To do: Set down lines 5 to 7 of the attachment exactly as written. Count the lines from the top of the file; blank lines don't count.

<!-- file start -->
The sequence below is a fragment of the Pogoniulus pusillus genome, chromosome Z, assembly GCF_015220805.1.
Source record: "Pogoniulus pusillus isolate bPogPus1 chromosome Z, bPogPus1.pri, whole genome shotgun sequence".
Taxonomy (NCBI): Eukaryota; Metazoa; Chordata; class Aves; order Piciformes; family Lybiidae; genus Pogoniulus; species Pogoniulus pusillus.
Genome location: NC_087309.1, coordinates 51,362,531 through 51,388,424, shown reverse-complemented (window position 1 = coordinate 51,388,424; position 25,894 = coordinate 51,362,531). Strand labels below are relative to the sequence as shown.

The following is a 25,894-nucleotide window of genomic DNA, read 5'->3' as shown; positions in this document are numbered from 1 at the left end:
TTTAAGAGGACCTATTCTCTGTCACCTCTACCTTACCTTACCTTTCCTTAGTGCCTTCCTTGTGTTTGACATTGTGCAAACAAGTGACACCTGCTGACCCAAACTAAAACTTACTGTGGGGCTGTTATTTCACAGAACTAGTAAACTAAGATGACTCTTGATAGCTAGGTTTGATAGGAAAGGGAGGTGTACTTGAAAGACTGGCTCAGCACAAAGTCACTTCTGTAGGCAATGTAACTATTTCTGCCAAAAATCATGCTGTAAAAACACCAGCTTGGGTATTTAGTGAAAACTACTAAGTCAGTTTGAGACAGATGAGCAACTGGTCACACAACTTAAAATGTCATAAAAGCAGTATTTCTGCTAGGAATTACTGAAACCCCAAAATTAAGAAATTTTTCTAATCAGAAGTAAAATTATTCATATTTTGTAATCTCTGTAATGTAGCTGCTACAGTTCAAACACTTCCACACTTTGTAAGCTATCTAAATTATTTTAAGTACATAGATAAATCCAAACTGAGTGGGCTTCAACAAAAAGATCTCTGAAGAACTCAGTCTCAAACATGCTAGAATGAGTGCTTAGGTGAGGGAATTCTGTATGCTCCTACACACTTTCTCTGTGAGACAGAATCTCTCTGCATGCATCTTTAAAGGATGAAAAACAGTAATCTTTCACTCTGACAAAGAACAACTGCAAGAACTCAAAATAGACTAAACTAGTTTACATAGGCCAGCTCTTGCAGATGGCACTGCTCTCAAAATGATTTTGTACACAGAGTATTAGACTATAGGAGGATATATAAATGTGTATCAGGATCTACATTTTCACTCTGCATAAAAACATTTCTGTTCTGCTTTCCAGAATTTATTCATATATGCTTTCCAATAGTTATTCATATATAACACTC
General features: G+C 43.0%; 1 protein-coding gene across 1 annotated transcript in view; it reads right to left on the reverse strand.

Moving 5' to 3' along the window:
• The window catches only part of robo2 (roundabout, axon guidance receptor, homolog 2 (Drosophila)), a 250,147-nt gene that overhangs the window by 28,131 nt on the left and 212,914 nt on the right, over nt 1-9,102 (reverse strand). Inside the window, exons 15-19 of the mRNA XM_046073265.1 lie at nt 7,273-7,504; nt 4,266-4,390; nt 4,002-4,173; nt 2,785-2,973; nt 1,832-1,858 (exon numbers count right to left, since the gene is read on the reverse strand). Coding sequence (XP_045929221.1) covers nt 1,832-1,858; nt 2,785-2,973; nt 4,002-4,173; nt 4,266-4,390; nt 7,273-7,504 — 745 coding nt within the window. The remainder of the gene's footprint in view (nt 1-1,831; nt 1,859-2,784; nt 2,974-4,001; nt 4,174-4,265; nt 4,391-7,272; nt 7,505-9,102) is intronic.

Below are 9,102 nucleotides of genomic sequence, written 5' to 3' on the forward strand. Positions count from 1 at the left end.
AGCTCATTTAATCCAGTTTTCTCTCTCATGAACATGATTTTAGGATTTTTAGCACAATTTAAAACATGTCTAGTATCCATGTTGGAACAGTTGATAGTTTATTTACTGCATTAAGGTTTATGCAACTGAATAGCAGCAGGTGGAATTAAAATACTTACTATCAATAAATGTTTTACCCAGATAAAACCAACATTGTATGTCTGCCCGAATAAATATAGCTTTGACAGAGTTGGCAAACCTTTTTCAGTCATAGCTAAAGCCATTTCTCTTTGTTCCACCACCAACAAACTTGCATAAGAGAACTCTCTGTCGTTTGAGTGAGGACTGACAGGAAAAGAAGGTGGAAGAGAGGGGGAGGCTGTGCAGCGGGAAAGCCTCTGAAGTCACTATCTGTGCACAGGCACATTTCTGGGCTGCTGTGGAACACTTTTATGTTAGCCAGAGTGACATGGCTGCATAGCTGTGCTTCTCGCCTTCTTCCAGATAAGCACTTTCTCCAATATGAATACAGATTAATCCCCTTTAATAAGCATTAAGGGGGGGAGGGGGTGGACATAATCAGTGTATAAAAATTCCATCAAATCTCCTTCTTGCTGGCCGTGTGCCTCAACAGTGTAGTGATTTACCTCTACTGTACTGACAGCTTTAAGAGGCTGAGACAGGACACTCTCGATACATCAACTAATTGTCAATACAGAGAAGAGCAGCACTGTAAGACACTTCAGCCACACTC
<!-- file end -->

The following is a 25,894-nucleotide window of genomic DNA, read 5'->3' as shown; positions in this document are numbered from 1 at the left end:
TTTAAGAGGACCTATTCTCTGTCACCTCTACCTTACCTTACCTTTCCTTAGTGCCTTCCTTGTGTTTGACATTGTGCAAACAAGTGACACCTGCTGACCCAAACTAAAACTTACTGTGGGGCTGTTATTTCACAGAACTAGTAAACTAAGATGACTCTTGATAGCTAGGTTTGATAGGAAAGGGAGGTGTACTTGAAAGACTGGCTCAGCACAAAGTCACTTCTGTAGGCAATGTAACTATTTCTGCCAAAAATCATGCTGTAAAAACACCAGCTTGGGTATTTAGTGAAAACTACTAAGTCAGTTTGAGACAGATGAGCAACTGGTCACACAACTTAAAATGTCATAAAAGCAGTATTTCTGCTAGGAATTACTGAAACCCCAAAATTAAGAAATTTTTCTAATCAGAAGTAAAATTATTCATATTTTGTAATCTCTGTAATGTAGCTGCTACAGTTCAAACACTTCCACACTTTGTAAGCTATCTAAATTATTTTAAGTACATAGATAAATCCAAACTGAGTGGGCTTCAACAAAAAGATCTCTGAAGAACTCAGTCTCAAACATGCTAGAATGAGTGCTTAGGTGAGGGAATTCTGTATGCTCCTACACACTTTCTCTGTGAGACAGAATCTCTCTGCATGCATCTTTAAAGGATGAAAAACAGTAATCTTTCACTCTGACAAAGAACAACTGCAAGAACTCAAAATAGACTAAACTAGTTTACATAGGCCAGCTCTTGCAGATGGCACTGCTCTCAAAATGATTTTGTACACAGAGTATTAGACTATAGGAGGATATATAAATGTGTATCAGGATCTACATTTTCACTCTGCATAAAAACATTTCTGTTCTGCTTTCCAGAATTTATTCATATATGCTTTCCAATAGTTATTCATATATAACACTC
General features: G+C 43.0%; 1 protein-coding gene across 1 annotated transcript in view; it reads right to left on the reverse strand.